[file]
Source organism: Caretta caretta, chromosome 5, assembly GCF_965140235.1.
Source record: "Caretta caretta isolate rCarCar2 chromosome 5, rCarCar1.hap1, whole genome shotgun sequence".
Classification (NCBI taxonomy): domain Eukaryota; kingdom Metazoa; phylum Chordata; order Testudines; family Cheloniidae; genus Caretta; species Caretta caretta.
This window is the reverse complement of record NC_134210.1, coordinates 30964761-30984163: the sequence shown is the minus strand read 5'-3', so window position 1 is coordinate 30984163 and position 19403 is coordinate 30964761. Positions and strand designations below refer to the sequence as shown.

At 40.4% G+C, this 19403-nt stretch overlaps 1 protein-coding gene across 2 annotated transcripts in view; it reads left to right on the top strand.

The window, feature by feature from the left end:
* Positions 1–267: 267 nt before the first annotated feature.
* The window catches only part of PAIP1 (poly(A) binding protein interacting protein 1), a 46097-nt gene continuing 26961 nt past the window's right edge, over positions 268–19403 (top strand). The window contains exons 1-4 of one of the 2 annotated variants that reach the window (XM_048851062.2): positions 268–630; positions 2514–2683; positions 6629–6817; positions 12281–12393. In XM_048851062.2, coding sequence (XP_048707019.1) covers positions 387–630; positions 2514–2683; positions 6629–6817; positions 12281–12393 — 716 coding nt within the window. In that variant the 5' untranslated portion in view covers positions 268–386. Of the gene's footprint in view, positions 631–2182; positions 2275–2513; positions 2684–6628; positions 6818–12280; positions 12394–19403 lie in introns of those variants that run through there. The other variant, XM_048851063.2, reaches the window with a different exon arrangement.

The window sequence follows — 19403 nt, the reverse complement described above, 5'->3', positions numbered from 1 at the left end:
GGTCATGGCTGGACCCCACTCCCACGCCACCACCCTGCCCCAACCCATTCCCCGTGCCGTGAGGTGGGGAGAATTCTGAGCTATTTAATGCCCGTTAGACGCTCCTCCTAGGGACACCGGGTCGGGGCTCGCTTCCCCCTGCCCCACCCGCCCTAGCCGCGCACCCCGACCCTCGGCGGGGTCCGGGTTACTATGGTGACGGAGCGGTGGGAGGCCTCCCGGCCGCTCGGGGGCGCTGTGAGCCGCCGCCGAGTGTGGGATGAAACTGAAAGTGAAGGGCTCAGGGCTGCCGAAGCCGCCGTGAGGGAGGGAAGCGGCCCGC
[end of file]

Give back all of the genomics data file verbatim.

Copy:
Source organism: Caretta caretta, chromosome 5, assembly GCF_965140235.1.
Source record: "Caretta caretta isolate rCarCar2 chromosome 5, rCarCar1.hap1, whole genome shotgun sequence".
Classification (NCBI taxonomy): domain Eukaryota; kingdom Metazoa; phylum Chordata; order Testudines; family Cheloniidae; genus Caretta; species Caretta caretta.
This window is the reverse complement of record NC_134210.1, coordinates 30964761-30984163: the sequence shown is the minus strand read 5'-3', so window position 1 is coordinate 30984163 and position 19403 is coordinate 30964761. Positions and strand designations below refer to the sequence as shown.

At 40.4% G+C, this 19403-nt stretch overlaps 1 protein-coding gene across 2 annotated transcripts in view; it reads left to right on the top strand.

The window, feature by feature from the left end:
* Positions 1–267: 267 nt before the first annotated feature.
* The window catches only part of PAIP1 (poly(A) binding protein interacting protein 1), a 46097-nt gene continuing 26961 nt past the window's right edge, over positions 268–19403 (top strand). The window contains exons 1-4 of one of the 2 annotated variants that reach the window (XM_048851062.2): positions 268–630; positions 2514–2683; positions 6629–6817; positions 12281–12393. In XM_048851062.2, coding sequence (XP_048707019.1) covers positions 387–630; positions 2514–2683; positions 6629–6817; positions 12281–12393 — 716 coding nt within the window. In that variant the 5' untranslated portion in view covers positions 268–386. Of the gene's footprint in view, positions 631–2182; positions 2275–2513; positions 2684–6628; positions 6818–12280; positions 12394–19403 lie in introns of those variants that run through there. The other variant, XM_048851063.2, reaches the window with a different exon arrangement.

The window sequence follows — 19403 nt, the reverse complement described above, 5'->3', positions numbered from 1 at the left end:
GGTCATGGCTGGACCCCACTCCCACGCCACCACCCTGCCCCAACCCATTCCCCGTGCCGTGAGGTGGGGAGAATTCTGAGCTATTTAATGCCCGTTAGACGCTCCTCCTAGGGACACCGGGTCGGGGCTCGCTTCCCCCTGCCCCACCCGCCCTAGCCGCGCACCCCGACCCTCGGCGGGGTCCGGGTTACTATGGTGACGGAGCGGTGGGAGGCCTCCCGGCCGCTCGGGGGCGCTGTGAGCCGCCGCCGAGTGTGGGATGAAACTGAAAGTGAAGGGCTCAGGGCTGCCGAAGCCGCCGTGAGGGAGGGAAGCGGCCCGC